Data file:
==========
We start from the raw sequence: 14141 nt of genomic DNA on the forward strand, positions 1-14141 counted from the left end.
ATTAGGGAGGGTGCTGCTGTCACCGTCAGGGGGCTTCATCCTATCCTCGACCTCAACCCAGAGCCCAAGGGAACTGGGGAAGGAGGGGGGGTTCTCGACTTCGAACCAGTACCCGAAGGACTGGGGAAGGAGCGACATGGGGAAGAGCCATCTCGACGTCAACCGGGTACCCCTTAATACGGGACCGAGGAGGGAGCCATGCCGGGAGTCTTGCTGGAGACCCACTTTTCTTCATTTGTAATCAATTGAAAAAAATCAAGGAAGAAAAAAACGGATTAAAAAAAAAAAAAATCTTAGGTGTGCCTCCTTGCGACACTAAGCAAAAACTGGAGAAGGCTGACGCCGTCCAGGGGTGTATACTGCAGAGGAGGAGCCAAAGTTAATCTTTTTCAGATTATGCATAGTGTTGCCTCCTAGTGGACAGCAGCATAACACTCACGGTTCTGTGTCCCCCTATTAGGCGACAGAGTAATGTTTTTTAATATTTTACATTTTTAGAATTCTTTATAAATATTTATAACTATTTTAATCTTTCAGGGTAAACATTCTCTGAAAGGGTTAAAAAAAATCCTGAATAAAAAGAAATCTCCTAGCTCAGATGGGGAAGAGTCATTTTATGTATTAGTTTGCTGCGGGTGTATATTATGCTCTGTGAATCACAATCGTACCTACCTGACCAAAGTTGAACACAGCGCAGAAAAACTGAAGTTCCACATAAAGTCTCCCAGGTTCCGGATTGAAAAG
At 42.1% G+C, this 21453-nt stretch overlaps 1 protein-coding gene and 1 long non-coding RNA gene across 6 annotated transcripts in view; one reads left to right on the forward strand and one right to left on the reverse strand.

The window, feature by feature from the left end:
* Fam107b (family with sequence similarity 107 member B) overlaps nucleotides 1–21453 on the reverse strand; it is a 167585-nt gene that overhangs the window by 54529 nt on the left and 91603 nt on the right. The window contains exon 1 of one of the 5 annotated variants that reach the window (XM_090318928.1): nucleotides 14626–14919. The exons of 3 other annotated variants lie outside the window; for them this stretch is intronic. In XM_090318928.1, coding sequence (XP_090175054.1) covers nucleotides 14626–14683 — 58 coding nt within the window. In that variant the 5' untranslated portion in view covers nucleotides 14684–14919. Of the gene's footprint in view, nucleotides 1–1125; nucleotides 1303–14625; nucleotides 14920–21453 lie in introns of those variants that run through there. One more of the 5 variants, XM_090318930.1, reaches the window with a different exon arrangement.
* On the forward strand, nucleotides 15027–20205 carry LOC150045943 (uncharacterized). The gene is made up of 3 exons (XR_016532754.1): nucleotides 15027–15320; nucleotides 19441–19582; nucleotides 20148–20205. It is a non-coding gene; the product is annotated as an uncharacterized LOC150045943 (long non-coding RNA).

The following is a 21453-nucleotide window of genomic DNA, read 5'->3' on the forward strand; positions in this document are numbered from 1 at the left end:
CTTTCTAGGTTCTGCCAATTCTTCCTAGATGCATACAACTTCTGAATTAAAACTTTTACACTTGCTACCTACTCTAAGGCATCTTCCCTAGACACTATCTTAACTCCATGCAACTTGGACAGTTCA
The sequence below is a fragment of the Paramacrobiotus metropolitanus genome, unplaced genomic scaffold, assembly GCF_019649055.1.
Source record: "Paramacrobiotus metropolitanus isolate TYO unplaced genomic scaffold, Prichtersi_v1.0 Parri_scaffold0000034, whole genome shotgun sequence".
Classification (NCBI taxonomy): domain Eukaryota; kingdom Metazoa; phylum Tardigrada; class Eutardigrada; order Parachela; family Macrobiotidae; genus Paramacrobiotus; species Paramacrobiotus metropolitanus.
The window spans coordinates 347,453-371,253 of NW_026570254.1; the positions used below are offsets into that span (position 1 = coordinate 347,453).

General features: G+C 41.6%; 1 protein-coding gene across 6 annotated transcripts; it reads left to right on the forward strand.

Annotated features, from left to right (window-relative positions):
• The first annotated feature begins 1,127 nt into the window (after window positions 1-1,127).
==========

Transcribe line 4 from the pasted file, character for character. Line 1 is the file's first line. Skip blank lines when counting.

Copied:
The window, feature by feature from the left end: